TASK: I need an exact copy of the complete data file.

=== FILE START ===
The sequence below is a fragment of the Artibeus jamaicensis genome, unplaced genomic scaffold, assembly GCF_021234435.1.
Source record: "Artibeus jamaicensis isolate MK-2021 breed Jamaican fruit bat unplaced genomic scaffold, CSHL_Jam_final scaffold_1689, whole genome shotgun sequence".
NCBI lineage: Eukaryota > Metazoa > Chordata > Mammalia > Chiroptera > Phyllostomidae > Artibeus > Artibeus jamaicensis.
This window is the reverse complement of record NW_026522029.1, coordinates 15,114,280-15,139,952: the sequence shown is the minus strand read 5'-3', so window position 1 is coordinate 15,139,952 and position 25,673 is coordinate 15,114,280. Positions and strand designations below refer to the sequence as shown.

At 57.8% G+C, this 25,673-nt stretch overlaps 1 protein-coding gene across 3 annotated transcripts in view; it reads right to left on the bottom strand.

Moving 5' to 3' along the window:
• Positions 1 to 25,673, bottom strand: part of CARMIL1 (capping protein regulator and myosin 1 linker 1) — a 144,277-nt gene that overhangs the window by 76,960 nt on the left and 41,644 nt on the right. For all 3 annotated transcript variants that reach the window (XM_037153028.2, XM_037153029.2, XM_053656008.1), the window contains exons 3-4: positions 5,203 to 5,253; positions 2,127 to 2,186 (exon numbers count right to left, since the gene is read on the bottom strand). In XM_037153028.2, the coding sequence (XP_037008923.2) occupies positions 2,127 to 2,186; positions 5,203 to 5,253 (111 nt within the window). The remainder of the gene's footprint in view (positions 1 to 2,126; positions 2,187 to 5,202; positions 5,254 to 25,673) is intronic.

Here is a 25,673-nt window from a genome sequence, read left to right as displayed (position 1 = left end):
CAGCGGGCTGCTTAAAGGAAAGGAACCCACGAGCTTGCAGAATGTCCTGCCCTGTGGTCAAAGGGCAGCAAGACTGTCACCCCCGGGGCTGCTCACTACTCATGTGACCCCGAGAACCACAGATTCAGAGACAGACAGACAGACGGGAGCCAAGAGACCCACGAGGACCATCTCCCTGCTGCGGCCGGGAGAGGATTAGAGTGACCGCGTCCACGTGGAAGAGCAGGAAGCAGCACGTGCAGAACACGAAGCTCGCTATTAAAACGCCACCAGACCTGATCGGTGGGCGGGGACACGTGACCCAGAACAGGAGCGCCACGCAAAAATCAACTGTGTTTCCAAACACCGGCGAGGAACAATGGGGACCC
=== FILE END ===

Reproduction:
The sequence below is a fragment of the Artibeus jamaicensis genome, unplaced genomic scaffold, assembly GCF_021234435.1.
Source record: "Artibeus jamaicensis isolate MK-2021 breed Jamaican fruit bat unplaced genomic scaffold, CSHL_Jam_final scaffold_1689, whole genome shotgun sequence".
NCBI lineage: Eukaryota > Metazoa > Chordata > Mammalia > Chiroptera > Phyllostomidae > Artibeus > Artibeus jamaicensis.
This window is the reverse complement of record NW_026522029.1, coordinates 15,114,280-15,139,952: the sequence shown is the minus strand read 5'-3', so window position 1 is coordinate 15,139,952 and position 25,673 is coordinate 15,114,280. Positions and strand designations below refer to the sequence as shown.

At 57.8% G+C, this 25,673-nt stretch overlaps 1 protein-coding gene across 3 annotated transcripts in view; it reads right to left on the bottom strand.

Moving 5' to 3' along the window:
• Positions 1 to 25,673, bottom strand: part of CARMIL1 (capping protein regulator and myosin 1 linker 1) — a 144,277-nt gene that overhangs the window by 76,960 nt on the left and 41,644 nt on the right. For all 3 annotated transcript variants that reach the window (XM_037153028.2, XM_037153029.2, XM_053656008.1), the window contains exons 3-4: positions 5,203 to 5,253; positions 2,127 to 2,186 (exon numbers count right to left, since the gene is read on the bottom strand). In XM_037153028.2, the coding sequence (XP_037008923.2) occupies positions 2,127 to 2,186; positions 5,203 to 5,253 (111 nt within the window). The remainder of the gene's footprint in view (positions 1 to 2,126; positions 2,187 to 5,202; positions 5,254 to 25,673) is intronic.

Here is a 25,673-nt window from a genome sequence, read left to right as displayed (position 1 = left end):
CAGCGGGCTGCTTAAAGGAAAGGAACCCACGAGCTTGCAGAATGTCCTGCCCTGTGGTCAAAGGGCAGCAAGACTGTCACCCCCGGGGCTGCTCACTACTCATGTGACCCCGAGAACCACAGATTCAGAGACAGACAGACAGACGGGAGCCAAGAGACCCACGAGGACCATCTCCCTGCTGCGGCCGGGAGAGGATTAGAGTGACCGCGTCCACGTGGAAGAGCAGGAAGCAGCACGTGCAGAACACGAAGCTCGCTATTAAAACGCCACCAGACCTGATCGGTGGGCGGGGACACGTGACCCAGAACAGGAGCGCCACGCAAAAATCAACTGTGTTTCCAAACACCGGCGAGGAACAATGGGGACCC